The past eight years have seen a dramatic expansion of the development of peer support services for adults with serious mental illnesses. Establishing mutual support groups, hiring people with histories of mental illness as mental health staff (1), and creating consumer-run programs and businesses are viewed as integral components of the transformation of mental health services to a recovery orientation, which was called for in the 2003 report of the President's New Freedom Commission on Mental Health (2). Since then, these services have expanded rapidly (3), offering a promising new resource for people facing the challenge of living with a serious mental illness (4–6).
However, evidence supporting the effectiveness of peer-provided services lags behind their rapid growth. Literature reviews published since 1999 (7–10) have shown that people with histories of mental illness (described as “peers”) can provide services that are often comparable in effectiveness to those provided by mental health professionals, but these reviews have found little evidence of the superiority of peer-provided services for a wide range of outcomes (7,9). Mental health system leaders are thus left to balance the increasing emphasis on providing evidence-based practices with pressures to offer more peer-delivered alternatives to conventional care. [A discussion of the historical evolution of peer support and a brief literature review are available in an online appendix to this report at ps.psychiatryonline.org.]
In another area of mental health services research, the cost and futility of multiple inpatient admissions are reflected by the absence of a consensus on important factors that underlie this phenomenon and on an effective therapeutic solution (11,12). In a failed effort to develop an effective administrative intervention to reduce multiple admissions to our psychiatric inpatient service, we observed that patients who were recurrently admitted had problems engaging with services (13,14). We surmised that an emphasis on engagement outside the conventional relationship between mental health professional and psychiatric patient might be useful. In the study reported here we hypothesized that persons with serious mental illness and a recent history of recurrent psychiatric hospitalizations who were assigned a peer recovery mentor after discharge would have fewer subsequent hospitalizations and fewer hospital days than a similar group of patients who did not have access to a recovery mentor.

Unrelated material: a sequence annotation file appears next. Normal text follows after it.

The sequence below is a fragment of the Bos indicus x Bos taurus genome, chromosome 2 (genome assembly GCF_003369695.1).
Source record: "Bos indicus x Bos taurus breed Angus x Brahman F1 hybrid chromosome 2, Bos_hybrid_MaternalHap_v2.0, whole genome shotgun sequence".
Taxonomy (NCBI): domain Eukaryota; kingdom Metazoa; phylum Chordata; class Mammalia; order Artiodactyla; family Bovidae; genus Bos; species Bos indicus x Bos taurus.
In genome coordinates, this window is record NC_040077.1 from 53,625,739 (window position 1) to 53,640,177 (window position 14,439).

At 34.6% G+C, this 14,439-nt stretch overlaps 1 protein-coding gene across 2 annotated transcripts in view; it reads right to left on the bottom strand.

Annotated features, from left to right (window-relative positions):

This feasibility study used a randomized controlled design and was approved by the Institutional Review Board of the Yale School of Medicine (clinicaltrials.gov identifier NCT00400166; protocol 0607001641). Potential participants were identified and recruited during an index hospitalization at the Yale-New Haven Psychiatric Hospital, a 74-bed psychiatric hospital within an academic medical center. The center primarily serves the south-central region of Connecticut, and the hospital functions as the major inpatient psychiatric setting for the public sector in the area. To be eligible, patients had to be aged 18 or older; have experienced two or more psychiatric hospitalizations in the 18 months before the index hospitalization; have a documented DSM-IV (15) diagnosis of schizophrenia, schizoaffective disorder, psychotic disorder not otherwise specified, bipolar disorder (type I, type II, or not otherwise specified), or major depressive disorder; and be willing to accept random assignment to a peer recovery mentor with usual care or to usual care alone. Exclusion criteria were inability to give signed, written consent; inability to speak English; unavailability because of imminent incarceration; and a primary DSM-IV axis I diagnosis of substance abuse or dependence or an axis II diagnosis alone. Patients with co-occurring substance use disorders were included as long as their primary axis I diagnosis was one of those listed.
A randomization scheme was generated with SAS statistical software with a 50-50 split between recovery mentor and treatment as usual for 120 participants, which was the expected number of participants. Each randomized assignment was separated and placed in consecutive order in a sealed, numbered envelope by staff (who were not directly linked to the study) at the Program for Recovery and Community Health (PRCH), the administrative home of the study. Participants were assigned to conditions in order of numbered envelopes, and the assignment was not revealed to the participant or staff members until after the participant signed consent.